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2 reputed Latino gang members are charged in fatal shooting of black girl

December 27, 2006|Sam Quinones | Times Staff Writer

Two reputed members of a Latino street gang known for attacks on blacks were charged Tuesday with capital murder and a hate crime in the killing of a 14-year-old African American girl.

Ernesto Alcarez, 20, and Jonathan Fajardo, 18, both of Los Angeles were arraigned at Los Angeles County Superior Court in Long Beach on counts of murder and attempted first-degree murder in the Dec. 15 fatal shooting of Cheryl Greene.

Both are charged with the special circumstances of murder to further a gang and murder based on race, which make them subject to the death penalty, said Deputy Dist. Atty. Ron Goudy.

The case will be turned over to the district attorney's Hate Crimes Unit, which will decide whether to seek the death penalty, he said.

For The Record
Los Angeles Times Friday December 29, 2006 Home Edition Main News Part A Page 2 National Desk 2 inches; 72 words Type of Material: Correction
Hate crime arrests: An article in Wednesday's California section about two suspects in the fatal shooting of Cheryl Greene, a 14-year-old African American girl, said both suspects were arraigned and charged Tuesday on counts of murder and attempted first-degree murder. One of the suspects, Ernesto Alcarez, had his arraignment postponed until Jan. 8. The other suspect, Jonathan Fajardo, 18, is not in custody, but a warrant has been issued for his arrest.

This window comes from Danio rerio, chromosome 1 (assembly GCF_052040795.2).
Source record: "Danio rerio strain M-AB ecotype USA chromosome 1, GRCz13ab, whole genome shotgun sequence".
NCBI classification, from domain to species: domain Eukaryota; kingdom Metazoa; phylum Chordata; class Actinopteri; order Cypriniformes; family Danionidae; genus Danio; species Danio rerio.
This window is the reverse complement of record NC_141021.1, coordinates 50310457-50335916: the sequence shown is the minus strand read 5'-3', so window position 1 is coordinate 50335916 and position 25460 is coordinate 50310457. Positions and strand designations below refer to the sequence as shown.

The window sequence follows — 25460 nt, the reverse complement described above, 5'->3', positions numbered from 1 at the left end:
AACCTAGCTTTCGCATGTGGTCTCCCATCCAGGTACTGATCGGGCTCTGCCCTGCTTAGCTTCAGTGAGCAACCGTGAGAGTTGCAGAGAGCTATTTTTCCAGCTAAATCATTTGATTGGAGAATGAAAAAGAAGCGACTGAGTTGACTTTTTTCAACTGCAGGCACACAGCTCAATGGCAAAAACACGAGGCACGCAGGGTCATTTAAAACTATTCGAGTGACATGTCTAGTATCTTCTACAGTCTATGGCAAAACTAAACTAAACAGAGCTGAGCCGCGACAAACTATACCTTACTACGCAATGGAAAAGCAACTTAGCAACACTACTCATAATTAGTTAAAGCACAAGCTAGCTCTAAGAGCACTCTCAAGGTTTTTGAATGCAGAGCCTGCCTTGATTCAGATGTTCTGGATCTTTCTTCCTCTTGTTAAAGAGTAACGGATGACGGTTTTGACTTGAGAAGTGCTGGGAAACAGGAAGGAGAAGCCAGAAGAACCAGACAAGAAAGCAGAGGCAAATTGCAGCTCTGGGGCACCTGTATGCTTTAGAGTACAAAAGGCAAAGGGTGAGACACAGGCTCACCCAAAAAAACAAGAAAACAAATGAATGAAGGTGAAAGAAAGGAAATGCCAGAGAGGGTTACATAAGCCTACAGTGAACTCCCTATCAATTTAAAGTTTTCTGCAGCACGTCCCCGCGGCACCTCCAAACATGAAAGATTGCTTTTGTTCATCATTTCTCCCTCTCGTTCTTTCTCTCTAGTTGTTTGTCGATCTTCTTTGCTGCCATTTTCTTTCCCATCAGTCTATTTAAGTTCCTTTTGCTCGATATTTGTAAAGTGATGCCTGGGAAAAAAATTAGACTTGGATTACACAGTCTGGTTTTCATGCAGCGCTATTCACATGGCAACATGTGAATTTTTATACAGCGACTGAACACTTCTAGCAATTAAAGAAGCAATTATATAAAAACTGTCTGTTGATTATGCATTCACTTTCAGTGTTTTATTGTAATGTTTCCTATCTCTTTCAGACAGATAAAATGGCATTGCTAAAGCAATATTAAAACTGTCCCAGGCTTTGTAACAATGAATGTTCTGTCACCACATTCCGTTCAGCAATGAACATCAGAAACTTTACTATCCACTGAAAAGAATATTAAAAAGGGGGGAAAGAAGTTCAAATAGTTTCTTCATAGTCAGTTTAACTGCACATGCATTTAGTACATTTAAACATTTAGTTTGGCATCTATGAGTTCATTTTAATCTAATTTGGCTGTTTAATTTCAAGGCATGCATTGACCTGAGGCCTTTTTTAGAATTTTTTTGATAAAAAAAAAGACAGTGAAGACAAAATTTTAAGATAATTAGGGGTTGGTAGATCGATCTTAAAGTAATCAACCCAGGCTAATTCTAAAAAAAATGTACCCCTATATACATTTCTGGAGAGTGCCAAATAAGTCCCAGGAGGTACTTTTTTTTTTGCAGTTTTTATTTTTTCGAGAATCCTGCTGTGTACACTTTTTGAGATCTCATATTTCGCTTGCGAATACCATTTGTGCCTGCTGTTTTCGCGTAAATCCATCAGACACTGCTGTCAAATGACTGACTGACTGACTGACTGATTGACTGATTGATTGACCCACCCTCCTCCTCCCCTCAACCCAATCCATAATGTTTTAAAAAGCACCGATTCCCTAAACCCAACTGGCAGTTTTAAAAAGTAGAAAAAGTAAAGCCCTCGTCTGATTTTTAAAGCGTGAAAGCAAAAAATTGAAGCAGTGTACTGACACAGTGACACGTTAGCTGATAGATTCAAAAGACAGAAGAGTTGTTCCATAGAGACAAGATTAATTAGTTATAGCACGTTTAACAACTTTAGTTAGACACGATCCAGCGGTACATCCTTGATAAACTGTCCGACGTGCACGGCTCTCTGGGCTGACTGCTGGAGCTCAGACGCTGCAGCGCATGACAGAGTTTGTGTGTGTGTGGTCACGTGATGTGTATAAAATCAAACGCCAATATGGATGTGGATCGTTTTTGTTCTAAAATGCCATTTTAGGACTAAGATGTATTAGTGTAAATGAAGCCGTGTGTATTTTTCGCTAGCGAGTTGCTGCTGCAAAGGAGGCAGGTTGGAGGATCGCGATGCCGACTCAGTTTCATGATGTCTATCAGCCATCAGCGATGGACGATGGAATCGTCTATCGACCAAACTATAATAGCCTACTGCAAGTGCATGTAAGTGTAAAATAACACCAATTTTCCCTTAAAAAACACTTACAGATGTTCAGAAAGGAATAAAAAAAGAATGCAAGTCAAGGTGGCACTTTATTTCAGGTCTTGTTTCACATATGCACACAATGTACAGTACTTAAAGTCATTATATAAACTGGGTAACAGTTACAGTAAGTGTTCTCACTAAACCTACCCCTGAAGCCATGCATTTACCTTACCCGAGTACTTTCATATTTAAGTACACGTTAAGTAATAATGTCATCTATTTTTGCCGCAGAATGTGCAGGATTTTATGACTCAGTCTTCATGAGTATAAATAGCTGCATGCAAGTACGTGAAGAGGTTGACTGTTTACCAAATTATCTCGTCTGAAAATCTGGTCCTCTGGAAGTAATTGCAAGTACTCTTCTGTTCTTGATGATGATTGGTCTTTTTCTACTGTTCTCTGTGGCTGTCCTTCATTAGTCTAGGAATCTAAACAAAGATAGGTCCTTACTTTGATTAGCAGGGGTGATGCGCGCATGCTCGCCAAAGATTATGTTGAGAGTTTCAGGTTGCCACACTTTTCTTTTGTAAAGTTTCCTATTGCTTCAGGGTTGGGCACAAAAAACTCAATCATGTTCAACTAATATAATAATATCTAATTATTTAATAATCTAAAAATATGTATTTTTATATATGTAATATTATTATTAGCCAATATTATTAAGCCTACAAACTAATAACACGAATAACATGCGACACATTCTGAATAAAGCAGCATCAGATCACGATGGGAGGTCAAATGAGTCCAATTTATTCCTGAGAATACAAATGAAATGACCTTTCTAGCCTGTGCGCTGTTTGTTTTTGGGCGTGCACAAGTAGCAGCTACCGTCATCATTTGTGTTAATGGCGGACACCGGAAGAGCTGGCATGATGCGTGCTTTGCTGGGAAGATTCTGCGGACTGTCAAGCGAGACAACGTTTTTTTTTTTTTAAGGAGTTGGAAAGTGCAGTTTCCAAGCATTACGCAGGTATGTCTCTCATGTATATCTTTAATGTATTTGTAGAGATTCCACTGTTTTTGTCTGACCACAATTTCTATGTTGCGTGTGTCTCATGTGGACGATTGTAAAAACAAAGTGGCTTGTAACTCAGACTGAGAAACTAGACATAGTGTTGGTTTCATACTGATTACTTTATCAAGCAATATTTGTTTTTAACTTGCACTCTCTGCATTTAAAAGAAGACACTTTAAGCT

The crime occurred in the 20600 block of South Harvard Boulevard in Los Angeles after two Latino men approached a group of black people. Alcarez allegedly pulled a gun and fired several shots, killing Greene, Goudy said.

Two women and a man received minor wounds in the afternoon attack, and three other people escaped injury.

Alcarez and Fajardo are alleged to be members of the 204th Street gang in the Harbor Gateway area. The Latino gang has a history dating back to the mid-1990s of hate crimes against blacks, ranging from racist graffiti to murder, Los Angeles police say.

In 2002, alleged gang member Marco Milla was convicted of murder and five counts of attempted murder after firing into a group of black people, killing one man at a liquor store near 204th Street and Harvard Boulevard.

The gang claims the liquor store as its territory and blacks have long considered it off-limits, say police and community members.

Greene's death sparked a rally Saturday of more than 100 people, many of them African Americans, who walked down 204th Street to the liquor store.

"It was an act of defiance," said Najee Ali, a participant and community activist. "Anyone from the community should have the right to walk and shop wherever they please."

Ali said the gang's numbers had declined recently, but that blacks in the area feared the gang would regroup.

"This is a very vicious and cruel gang who has shown a tremendous hatred toward blacks in that community," he said.

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sam.quinones@latimes.com

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